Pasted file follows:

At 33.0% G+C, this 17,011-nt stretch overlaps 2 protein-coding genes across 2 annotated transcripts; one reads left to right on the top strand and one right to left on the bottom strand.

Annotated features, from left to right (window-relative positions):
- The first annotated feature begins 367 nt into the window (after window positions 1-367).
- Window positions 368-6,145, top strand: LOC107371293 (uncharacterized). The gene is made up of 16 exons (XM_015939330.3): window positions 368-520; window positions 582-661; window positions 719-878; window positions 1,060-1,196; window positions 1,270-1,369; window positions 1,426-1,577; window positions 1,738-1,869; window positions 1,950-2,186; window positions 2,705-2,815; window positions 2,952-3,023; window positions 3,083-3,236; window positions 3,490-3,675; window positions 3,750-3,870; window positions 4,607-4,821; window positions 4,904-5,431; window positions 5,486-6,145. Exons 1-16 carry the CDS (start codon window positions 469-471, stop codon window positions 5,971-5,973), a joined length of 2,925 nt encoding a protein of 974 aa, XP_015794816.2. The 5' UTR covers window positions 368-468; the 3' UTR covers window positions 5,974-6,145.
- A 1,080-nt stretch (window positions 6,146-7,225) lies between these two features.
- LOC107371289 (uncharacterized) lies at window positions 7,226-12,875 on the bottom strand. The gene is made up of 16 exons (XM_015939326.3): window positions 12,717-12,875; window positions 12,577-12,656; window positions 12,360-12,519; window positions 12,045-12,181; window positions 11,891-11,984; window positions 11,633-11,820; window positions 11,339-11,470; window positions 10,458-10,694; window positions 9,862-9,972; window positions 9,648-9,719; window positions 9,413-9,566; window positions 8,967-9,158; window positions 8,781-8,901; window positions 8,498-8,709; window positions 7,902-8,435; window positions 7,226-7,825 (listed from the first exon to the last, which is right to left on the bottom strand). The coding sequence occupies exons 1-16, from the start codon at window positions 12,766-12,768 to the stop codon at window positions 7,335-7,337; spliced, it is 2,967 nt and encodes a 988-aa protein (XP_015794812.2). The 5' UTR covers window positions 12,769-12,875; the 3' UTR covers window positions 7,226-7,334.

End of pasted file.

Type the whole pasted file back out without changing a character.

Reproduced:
At 33.0% G+C, this 17,011-nt stretch overlaps 2 protein-coding genes across 2 annotated transcripts; one reads left to right on the top strand and one right to left on the bottom strand.

Annotated features, from left to right (window-relative positions):
- The first annotated feature begins 367 nt into the window (after window positions 1-367).
- Window positions 368-6,145, top strand: LOC107371293 (uncharacterized). The gene is made up of 16 exons (XM_015939330.3): window positions 368-520; window positions 582-661; window positions 719-878; window positions 1,060-1,196; window positions 1,270-1,369; window positions 1,426-1,577; window positions 1,738-1,869; window positions 1,950-2,186; window positions 2,705-2,815; window positions 2,952-3,023; window positions 3,083-3,236; window positions 3,490-3,675; window positions 3,750-3,870; window positions 4,607-4,821; window positions 4,904-5,431; window positions 5,486-6,145. Exons 1-16 carry the CDS (start codon window positions 469-471, stop codon window positions 5,971-5,973), a joined length of 2,925 nt encoding a protein of 974 aa, XP_015794816.2. The 5' UTR covers window positions 368-468; the 3' UTR covers window positions 5,974-6,145.
- A 1,080-nt stretch (window positions 6,146-7,225) lies between these two features.
- LOC107371289 (uncharacterized) lies at window positions 7,226-12,875 on the bottom strand. The gene is made up of 16 exons (XM_015939326.3): window positions 12,717-12,875; window positions 12,577-12,656; window positions 12,360-12,519; window positions 12,045-12,181; window positions 11,891-11,984; window positions 11,633-11,820; window positions 11,339-11,470; window positions 10,458-10,694; window positions 9,862-9,972; window positions 9,648-9,719; window positions 9,413-9,566; window positions 8,967-9,158; window positions 8,781-8,901; window positions 8,498-8,709; window positions 7,902-8,435; window positions 7,226-7,825 (listed from the first exon to the last, which is right to left on the bottom strand). The coding sequence occupies exons 1-16, from the start codon at window positions 12,766-12,768 to the stop codon at window positions 7,335-7,337; spliced, it is 2,967 nt and encodes a 988-aa protein (XP_015794812.2). The 5' UTR covers window positions 12,769-12,875; the 3' UTR covers window positions 7,226-7,334.